I agree totally- you don't see any stretch between Jack at the beginning and Jack at the end. I read somewhere, though that that is the kind of performance he was looking for; he wanted a "James Cagney type" for the part. I think his movies need that: His movies, beautiful & orderly can pull towards being dull if there isn't a strong personality on the screen. Imagine Full Metal Jack without R. Lee Emery.

I also agree with Kubrick's decision to dump the shrub animals and go with the maze. The leafy lions & tigers seemed a little far-fetched in the book.

The one thing I would definitly change about the movie is Jack's face at the end when he's frozen and he's crosseyed and looking up; it's almost funny.

My favorite thing about The Shining is the opening shot. Right after the Warner Bros. screen card fades there is that small island and its reflection in the lake. It's so clear and perfect.

Unknown said...

A little tardy to the party, folks, but my two cents:

The Shining was among the first movies I saw in HD-DVD, and what a revelation! After twenty years of crap-vision VHS, seeing it in 1080p was a real thrill. I was hooked from the opening credits (and so want to go check out Glacier Nat'l Park and the Timberline Lodge now).

While I agree that at times Nicholson's performance was over the top, and that a pre-Overlook, post-Overlook progression might have been more affecting, consider the sequence of the family driving to the hotel on closing day. They're not even there yet, and Jack is already pissed with both Danny and Wendy. This could serve as some clear, dark foreshadowing, ie, uh-oh, things are gonna get really ugly...

Kubrick's thing seems to be taking people who are already flawed but functioning and pushing them until they break. Take a bow, Private Pyle. Kubrick's Jack Torrance is the same.

My take on the rad sweaters, even seeing this on HBO in '81 or so, was that Wendy passed a lot of her time knitting.

Nate said...

I watched the film once again last night (a fave that I frequent over the years).

This blog makes some good points like Duvall's performance was stellar. I felt so bad for her, the sweetest lady, stuck in this situation. She really portrays realistic terror. Some good observations concerning the nature of the hotel and it's ghost were made as well. Great catch on the symmetry of the shots and camera angles, they really do have a dramatic effect. I don't really see how Kubrick could have improved here.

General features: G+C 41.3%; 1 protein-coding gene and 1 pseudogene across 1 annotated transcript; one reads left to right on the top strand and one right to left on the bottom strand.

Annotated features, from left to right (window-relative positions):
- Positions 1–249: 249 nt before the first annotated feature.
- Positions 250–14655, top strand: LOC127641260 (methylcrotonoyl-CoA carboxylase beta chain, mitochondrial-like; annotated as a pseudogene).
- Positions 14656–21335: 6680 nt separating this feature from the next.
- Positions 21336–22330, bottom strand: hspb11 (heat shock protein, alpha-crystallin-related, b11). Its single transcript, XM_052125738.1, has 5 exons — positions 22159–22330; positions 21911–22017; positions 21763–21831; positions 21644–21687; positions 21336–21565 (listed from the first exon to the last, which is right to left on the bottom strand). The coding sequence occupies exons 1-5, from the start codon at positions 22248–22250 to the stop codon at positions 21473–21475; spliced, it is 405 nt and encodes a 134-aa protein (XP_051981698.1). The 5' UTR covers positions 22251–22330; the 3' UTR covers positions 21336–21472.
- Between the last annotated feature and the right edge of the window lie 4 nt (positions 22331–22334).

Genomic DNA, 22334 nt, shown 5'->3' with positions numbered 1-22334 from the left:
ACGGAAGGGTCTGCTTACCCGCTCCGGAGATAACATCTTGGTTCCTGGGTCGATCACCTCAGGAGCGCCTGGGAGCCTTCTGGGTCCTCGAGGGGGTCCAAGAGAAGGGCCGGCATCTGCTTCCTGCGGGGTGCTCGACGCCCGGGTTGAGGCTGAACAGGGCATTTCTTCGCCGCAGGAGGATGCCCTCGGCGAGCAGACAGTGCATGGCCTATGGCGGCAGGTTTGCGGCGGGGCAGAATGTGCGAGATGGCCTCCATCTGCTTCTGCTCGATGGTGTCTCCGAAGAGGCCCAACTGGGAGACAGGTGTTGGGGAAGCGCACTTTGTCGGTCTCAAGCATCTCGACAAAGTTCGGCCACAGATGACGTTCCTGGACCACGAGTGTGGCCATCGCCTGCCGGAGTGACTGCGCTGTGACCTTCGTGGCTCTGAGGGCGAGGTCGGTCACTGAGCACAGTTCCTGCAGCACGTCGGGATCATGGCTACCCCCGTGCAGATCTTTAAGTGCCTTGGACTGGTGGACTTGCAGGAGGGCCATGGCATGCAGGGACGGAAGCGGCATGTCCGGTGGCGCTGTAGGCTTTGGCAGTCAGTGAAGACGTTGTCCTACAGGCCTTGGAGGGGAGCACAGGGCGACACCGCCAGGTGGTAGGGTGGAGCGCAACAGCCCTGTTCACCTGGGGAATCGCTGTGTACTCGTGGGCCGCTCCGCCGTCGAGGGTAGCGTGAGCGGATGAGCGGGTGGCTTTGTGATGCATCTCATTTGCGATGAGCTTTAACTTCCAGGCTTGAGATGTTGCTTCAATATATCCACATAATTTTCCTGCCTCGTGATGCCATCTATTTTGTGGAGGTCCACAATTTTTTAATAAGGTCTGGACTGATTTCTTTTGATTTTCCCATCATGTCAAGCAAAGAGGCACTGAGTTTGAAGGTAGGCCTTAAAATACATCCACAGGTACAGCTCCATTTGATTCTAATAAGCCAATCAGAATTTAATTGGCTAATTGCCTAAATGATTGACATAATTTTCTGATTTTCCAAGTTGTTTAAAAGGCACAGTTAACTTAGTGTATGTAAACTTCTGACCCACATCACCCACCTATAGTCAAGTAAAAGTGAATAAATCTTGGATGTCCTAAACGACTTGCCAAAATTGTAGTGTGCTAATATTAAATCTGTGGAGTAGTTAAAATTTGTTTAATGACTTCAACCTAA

Of course I am biased, but I think that Jack's performance was astounding. I understand how some can say that it was over the top, and I only partially agree, in some small aspects.

He really presents himself in the beginning to be a man of reason and sensibility. So the first seen where Wendy comes into the room and and he curses at her and tells her to stay out of his work space, I can see how that was a harsh response from someone who was just starting to lose his mind. It was as if he was EXTREMELY angry, with no sense of self restraint at all. I do love that scene, however (and all of the scenes in this movie), and accept it for what it is.

The mannerisms that were pointed out, like Jack's performance in the bar for the first time, I can see how they are perceived as over-doing it, but I also can imagine a person's personality coming out in such a way when they are overwhelmed with adrenaline, rage, and a healthy dose of insanity+ghost interaction. Again, I am biased, but I don't know of many performances that can match the ever present,complicated, emotional and intellectual shifts that Jack goes through with his facial expressions and mannerisms. Bravo, Jack, bravo.

I also really enjoyed Scatman Crothers performance as the cook. What a character!

One thing that I think makes this movie, in addition to the directing, filming, writing, acting, and storyline, was the score. The music itself could give you a chill, and in combination with the creepy scenes, I certainly could feel a tingle go down my spine. Without this original music by Wendy Carlos and Rachel Elkind, the movie would not have been anywhere near what it became in it's entirety.

The one weak spot for me, and I agree with some of the other bloggers here, was that the end was a little disappointing. the adrenaline certainly waned off towards the end, and there seemed to be a lot of potential energy built up in the film that kind of dissipated. I feel guilty stating this, as Jack coming through the door with an axe is quite climactic, but with all of the eerie forces at work, you almost are salivating for some sort of supernatural nuke to go off. I don't know how it could be improved, but compared to the more stimulating previous scenes, the long chase at the end just did not stand up.

Altogether I think the film is extraordinarily well done, and an all time favorite of mine! :D